You probably know already that it can be hard to get things done and still have a balanced life when you’re a freelance designer. On one hand, if you work too little, you won’t be able to make ends meet. On the other hand, you’re also worried that if you work too much, you’ll miss out on your life.
The flat UI design style is rapidly positioning itself as one of this year’s hottest subjects in the web design community. That’s why we’ve teamed up with Designmodo to give out 5 personal licenses to their Flat UI PSD that’s aimed at designers and are worth $39 each. Want to win one? Then read on!
Responsive web design is the concept of designing a website’s layout so that it adapts to the screen size of the user — making the user’s experience on your site optimal for whatever device they’re using. There are many free jQuery slider plugins that integrate well with responsive web designs — you’ll find a handful of them in this post.
For this inspiration collection, we came upon somewhat of a trend: Skulls and skeletons. It seems that skull and skeleton motifs are all the rage with you artists out there, so we’ve collected a few really great examples from some immensely talented folks to showcase and inspire. As most of you know, we’re always looking for great artists doing great things — it’s one of the most favorite tasks we have as editors of Design Instruct! Please don’t forget to visit the portfolios of the artists featured here to support their work.
In this step-by-step tutorial, I’ll show you my technique for creating text that has a semi-transparent, three-dimensional appearance. We’ll use Illustrator and Photoshop to achieve our desired results.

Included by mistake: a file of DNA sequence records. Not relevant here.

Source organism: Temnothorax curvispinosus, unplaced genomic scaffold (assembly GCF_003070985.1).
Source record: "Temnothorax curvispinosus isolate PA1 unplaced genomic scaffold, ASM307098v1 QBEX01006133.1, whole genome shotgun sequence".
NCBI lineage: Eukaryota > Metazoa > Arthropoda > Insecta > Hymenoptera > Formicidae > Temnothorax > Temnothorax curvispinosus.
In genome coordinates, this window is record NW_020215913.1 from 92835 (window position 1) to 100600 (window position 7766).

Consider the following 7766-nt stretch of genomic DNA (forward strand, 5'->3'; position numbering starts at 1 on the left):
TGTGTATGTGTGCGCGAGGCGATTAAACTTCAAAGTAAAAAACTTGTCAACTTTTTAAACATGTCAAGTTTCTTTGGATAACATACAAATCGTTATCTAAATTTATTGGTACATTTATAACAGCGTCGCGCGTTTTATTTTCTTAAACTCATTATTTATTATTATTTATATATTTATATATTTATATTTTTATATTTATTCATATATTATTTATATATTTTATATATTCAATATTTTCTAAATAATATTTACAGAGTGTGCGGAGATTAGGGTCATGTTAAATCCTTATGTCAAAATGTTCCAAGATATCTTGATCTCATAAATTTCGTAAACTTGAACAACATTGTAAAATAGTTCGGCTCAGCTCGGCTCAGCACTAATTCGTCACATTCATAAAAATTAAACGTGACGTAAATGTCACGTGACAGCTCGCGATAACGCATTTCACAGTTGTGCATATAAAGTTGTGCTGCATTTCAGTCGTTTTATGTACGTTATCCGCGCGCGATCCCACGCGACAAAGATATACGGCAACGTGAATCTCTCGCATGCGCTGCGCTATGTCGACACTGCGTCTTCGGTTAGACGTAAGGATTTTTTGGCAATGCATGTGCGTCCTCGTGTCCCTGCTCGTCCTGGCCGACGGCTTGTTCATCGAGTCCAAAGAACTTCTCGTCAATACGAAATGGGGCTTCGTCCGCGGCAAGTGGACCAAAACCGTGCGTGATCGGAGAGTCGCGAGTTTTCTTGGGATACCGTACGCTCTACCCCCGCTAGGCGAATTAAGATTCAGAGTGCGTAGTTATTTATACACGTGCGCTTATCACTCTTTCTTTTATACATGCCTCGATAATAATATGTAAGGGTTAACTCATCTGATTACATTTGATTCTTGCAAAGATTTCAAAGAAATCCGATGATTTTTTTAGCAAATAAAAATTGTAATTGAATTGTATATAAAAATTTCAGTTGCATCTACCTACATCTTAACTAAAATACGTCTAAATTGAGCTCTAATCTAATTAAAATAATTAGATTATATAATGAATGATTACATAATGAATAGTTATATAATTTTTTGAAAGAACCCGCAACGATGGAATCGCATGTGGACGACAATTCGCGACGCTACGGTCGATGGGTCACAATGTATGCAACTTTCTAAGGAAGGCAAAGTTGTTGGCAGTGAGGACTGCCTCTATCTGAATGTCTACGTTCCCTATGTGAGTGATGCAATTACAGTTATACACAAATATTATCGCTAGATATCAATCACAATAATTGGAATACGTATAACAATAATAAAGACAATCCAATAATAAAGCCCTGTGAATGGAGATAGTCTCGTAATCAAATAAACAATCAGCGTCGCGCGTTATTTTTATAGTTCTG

Karen Kurycki, a designer and illustrator based in Florida, has an interesting style of work: She infuses her graphic designs with watercolor. In this feature article, we put a well-deserved spotlight on this skillful artist’s work.
One great thing about the Web is the abundance of freely accessible content that will help you keep informed about your profession. If you’re interested in logo design, check out the excellent logo design blogs featured in this article. Blogs are a great way to find design inspiration regularly, learn new tips and tricks, and keep up with your industry’s news and happenings.
I used to have a profile on Match.com. I met a lot of nice people though online dating. But ultimately, it never work out for me. I found that online dating was a limiting and awkward way to start a relationship. Requests for proposals (RFPs) are just as bad.
This free pack of wood textures can be used in your design and digital art projects. The textures are each sized at 1356x2048px, which gives you the chance to use them in a big variety of ways. I shot these textures using a Nikon D700 DSLR camera to ensure high-resolution results for you. Enjoy!
Though Photoshop is a serious and powerful industry-standard graphics editor used by creative professionals throughout the world, sometimes you just want to have a bit of fun with your photos. If you’d like to learn how to apply surreal effects to your own photos to impress your friends on Facebook and Instagram, read these Photoshop tutorials.
This wonderful texture pack contains an assorted combination of 6 free wall textures that you can use in website backgrounds, poster designs, text effects, and more. The textures are huge (as much as 3500x2300px) and are shot in high resolution for excellent results. I hope you enjoy these free textures and are able to use them in your design projects!
Card sorting is one of the most basic, easy-to-do usability testing techniques available at your disposal. There are already plenty of articles and tutorials that discuss how to conduct card sorting activities (like this one) so I will be skipping the basics. Instead, I will share some of the benefits I have derived from conducting card sorting tests during my experience as a usability analyst.